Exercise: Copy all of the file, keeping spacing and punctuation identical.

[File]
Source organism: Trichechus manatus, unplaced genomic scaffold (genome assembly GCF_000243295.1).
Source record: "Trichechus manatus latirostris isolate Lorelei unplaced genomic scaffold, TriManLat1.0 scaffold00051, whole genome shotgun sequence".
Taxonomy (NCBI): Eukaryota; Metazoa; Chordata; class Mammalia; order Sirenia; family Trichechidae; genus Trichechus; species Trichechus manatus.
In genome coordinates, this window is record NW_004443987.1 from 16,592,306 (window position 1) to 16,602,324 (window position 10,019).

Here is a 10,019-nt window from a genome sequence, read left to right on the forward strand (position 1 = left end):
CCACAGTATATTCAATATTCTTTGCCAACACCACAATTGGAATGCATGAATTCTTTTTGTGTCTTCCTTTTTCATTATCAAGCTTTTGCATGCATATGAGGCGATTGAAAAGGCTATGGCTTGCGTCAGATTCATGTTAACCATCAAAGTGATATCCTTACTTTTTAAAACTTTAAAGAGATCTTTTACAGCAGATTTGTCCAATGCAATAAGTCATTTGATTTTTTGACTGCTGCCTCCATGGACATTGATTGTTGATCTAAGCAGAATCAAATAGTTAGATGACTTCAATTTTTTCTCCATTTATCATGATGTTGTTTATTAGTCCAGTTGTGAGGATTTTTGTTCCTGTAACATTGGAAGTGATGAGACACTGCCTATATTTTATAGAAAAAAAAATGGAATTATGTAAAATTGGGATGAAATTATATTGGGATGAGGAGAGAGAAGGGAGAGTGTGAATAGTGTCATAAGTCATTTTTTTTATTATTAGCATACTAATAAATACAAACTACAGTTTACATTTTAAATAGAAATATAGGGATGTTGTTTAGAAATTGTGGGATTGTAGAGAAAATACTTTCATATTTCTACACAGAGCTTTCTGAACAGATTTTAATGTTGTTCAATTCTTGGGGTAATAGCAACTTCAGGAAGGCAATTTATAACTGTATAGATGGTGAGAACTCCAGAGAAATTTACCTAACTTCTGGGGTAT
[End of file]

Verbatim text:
Source organism: Trichechus manatus, unplaced genomic scaffold (genome assembly GCF_000243295.1).
Source record: "Trichechus manatus latirostris isolate Lorelei unplaced genomic scaffold, TriManLat1.0 scaffold00051, whole genome shotgun sequence".
Taxonomy (NCBI): Eukaryota; Metazoa; Chordata; class Mammalia; order Sirenia; family Trichechidae; genus Trichechus; species Trichechus manatus.
In genome coordinates, this window is record NW_004443987.1 from 16,592,306 (window position 1) to 16,602,324 (window position 10,019).

Here is a 10,019-nt window from a genome sequence, read left to right on the forward strand (position 1 = left end):
CCACAGTATATTCAATATTCTTTGCCAACACCACAATTGGAATGCATGAATTCTTTTTGTGTCTTCCTTTTTCATTATCAAGCTTTTGCATGCATATGAGGCGATTGAAAAGGCTATGGCTTGCGTCAGATTCATGTTAACCATCAAAGTGATATCCTTACTTTTTAAAACTTTAAAGAGATCTTTTACAGCAGATTTGTCCAATGCAATAAGTCATTTGATTTTTTGACTGCTGCCTCCATGGACATTGATTGTTGATCTAAGCAGAATCAAATAGTTAGATGACTTCAATTTTTTCTCCATTTATCATGATGTTGTTTATTAGTCCAGTTGTGAGGATTTTTGTTCCTGTAACATTGGAAGTGATGAGACACTGCCTATATTTTATAGAAAAAAAAATGGAATTATGTAAAATTGGGATGAAATTATATTGGGATGAGGAGAGAGAAGGGAGAGTGTGAATAGTGTCATAAGTCATTTTTTTTATTATTAGCATACTAATAAATACAAACTACAGTTTACATTTTAAATAGAAATATAGGGATGTTGTTTAGAAATTGTGGGATTGTAGAGAAAATACTTTCATATTTCTACACAGAGCTTTCTGAACAGATTTTAATGTTGTTCAATTCTTGGGGTAATAGCAACTTCAGGAAGGCAATTTATAACTGTATAGATGGTGAGAACTCCAGAGAAATTTACCTAACTTCTGGGGTAT